If I had had the time, the equipment, and the desire to punish my body, I might have been tempted to have hiked the entirety of St Finbarr’s Pilgrim Way, which covers a mountainous 23-mile stretch between Drimoleague and Gougane Barra, during my time in Ireland. Although I’m sure that the young and fit could manage this in a (long and painful) day, typically it is recommended as two seven-hour hikes spread across two days. It is not an easy walk, since it involves three valleys and four mountain chains and is marked by uneven ground and unpredictable weather. I, therefore, just cut to the chase and headed straight to Gougane Barra by car.
This was my final outing in County Cork, since my long drive back to the ferry was scheduled for the following day. I did not want to spend much time in the car, having just (barely) survived the trek around Beara; I needed to unwind and decompress before hitting the road again. I did some Pilates and read a book and hung around the cabin in a low-key kind of way. Around mid-afternoon, the clouds that had wreathed the mountains that morning began to recede, and I thought it might be nice to have a small jaunt–just one last little venture out–so that I could stretch my legs. I opted to explore Gougane Barra because it is only about 20 minutes away from Kealkill and driving there would allow me to satisfy my curiosity about what lay in, around, and beyond the mountains I was seeing each time I looked out my living room window.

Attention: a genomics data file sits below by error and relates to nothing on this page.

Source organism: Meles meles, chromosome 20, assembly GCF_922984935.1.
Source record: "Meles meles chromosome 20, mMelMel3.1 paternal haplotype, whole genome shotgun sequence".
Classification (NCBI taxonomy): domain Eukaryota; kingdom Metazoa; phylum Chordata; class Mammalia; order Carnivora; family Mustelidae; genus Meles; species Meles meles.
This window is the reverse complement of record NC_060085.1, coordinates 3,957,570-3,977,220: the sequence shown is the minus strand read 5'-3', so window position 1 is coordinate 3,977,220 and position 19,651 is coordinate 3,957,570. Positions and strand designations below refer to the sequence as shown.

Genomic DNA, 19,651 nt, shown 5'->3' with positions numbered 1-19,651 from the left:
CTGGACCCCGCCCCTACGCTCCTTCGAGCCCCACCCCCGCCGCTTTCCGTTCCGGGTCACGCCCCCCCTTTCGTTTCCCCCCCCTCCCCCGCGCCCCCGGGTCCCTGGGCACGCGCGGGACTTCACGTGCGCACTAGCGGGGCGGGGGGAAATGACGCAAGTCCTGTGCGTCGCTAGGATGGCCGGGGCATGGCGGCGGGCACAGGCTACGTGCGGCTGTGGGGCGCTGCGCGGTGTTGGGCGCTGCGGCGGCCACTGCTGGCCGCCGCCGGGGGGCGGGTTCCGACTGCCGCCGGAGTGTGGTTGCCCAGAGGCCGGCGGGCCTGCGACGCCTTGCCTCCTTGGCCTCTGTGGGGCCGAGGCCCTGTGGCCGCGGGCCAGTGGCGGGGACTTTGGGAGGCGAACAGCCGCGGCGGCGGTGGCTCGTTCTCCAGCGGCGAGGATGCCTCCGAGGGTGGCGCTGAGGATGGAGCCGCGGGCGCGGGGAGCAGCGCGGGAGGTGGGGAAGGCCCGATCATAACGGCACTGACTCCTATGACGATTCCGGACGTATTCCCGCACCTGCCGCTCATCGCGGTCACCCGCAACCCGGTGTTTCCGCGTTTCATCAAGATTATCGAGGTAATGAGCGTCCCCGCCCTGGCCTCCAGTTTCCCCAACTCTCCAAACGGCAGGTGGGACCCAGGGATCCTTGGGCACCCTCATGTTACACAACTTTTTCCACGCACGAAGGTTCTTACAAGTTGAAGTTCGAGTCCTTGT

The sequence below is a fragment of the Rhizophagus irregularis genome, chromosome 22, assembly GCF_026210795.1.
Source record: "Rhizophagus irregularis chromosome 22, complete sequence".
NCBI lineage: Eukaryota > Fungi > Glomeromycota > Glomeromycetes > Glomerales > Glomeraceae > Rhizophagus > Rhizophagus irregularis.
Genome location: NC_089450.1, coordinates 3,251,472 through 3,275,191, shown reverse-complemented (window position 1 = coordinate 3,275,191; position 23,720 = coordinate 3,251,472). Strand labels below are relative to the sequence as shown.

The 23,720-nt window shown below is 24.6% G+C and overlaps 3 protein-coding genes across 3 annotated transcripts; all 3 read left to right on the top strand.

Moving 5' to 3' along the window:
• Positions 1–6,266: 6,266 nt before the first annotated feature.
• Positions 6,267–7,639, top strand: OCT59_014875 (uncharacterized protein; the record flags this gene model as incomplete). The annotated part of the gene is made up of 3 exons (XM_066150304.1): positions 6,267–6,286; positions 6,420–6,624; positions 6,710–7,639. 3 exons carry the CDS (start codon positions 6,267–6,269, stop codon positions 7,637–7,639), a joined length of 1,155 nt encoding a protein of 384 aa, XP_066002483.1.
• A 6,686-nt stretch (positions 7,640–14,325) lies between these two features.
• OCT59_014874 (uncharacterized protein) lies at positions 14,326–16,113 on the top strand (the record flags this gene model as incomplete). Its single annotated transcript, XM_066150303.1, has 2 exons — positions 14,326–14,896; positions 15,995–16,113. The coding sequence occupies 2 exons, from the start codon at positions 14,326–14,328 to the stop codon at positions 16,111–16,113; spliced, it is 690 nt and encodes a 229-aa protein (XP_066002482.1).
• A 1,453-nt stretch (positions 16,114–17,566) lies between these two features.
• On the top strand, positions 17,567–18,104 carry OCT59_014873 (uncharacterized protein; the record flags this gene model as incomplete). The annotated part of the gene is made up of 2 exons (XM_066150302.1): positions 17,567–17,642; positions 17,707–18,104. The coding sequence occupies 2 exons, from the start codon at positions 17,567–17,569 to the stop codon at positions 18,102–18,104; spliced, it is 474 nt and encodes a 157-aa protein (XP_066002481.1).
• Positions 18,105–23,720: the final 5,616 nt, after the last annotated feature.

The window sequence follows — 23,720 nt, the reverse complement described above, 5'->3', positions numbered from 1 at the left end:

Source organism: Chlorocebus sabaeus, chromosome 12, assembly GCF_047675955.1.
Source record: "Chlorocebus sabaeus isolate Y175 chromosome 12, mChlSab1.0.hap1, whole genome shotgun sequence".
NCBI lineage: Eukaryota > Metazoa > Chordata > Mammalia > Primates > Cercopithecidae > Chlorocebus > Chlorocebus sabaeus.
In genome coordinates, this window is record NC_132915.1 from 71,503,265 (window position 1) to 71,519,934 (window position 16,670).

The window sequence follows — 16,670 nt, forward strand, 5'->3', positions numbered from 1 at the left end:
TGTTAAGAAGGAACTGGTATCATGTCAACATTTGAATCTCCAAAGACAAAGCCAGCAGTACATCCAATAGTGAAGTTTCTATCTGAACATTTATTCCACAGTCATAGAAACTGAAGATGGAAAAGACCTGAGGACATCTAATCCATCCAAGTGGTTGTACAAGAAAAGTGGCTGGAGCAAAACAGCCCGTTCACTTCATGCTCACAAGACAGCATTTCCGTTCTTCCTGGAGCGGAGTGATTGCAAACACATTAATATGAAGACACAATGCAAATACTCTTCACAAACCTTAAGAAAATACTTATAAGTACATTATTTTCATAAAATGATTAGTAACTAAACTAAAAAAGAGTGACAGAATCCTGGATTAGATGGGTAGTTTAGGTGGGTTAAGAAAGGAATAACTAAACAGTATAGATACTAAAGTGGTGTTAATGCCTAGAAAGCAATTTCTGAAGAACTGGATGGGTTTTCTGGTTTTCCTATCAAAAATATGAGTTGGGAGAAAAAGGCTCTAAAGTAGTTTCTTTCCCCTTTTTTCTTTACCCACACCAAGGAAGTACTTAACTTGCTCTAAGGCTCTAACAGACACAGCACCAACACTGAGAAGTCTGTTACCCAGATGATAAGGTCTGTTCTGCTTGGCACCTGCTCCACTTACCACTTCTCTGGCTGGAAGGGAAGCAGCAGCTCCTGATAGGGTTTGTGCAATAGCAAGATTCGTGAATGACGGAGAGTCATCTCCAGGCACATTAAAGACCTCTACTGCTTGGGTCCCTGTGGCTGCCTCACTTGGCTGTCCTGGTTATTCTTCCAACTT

If any one day of my trip could be described as an unabashed success, it was this one. The commute to Gougane Barra was quick, easy, and very pretty, and when I got there I found this:
I mean, come on. Places like this exist in real life? In case you didn’t quite catch how unbelievably lovely the chapel is, let me also share this view:
The feast day of St Finbarr (or, if you prefer, Finnbar, Findbarr, Fionnbharra, or Barra–because why stop at just one name when you could confuse people with a multitude?) is 25th September; the faithful who visit Gougane Barra as the culmination of the pilgrimage over the mountains would typically time their journey to arrive on this day. The appellation “Gougane Barra”, evidently meaning “the rock of Finnbarr”, originally was attached only to the island on which Finbarr lived in the middle of the lake (itself previously named Loch Irce). Now, however, the phrase is used to refer also to the lake, the settlement on the shore, and the area in general.
The island is currently attached to the mainland by way of a (presumably manmade) path, so it is quite easy to access the grounds to complete the contemplative activities associated with the pilgrimage–or, if you are like me, to merely do some sightseeing.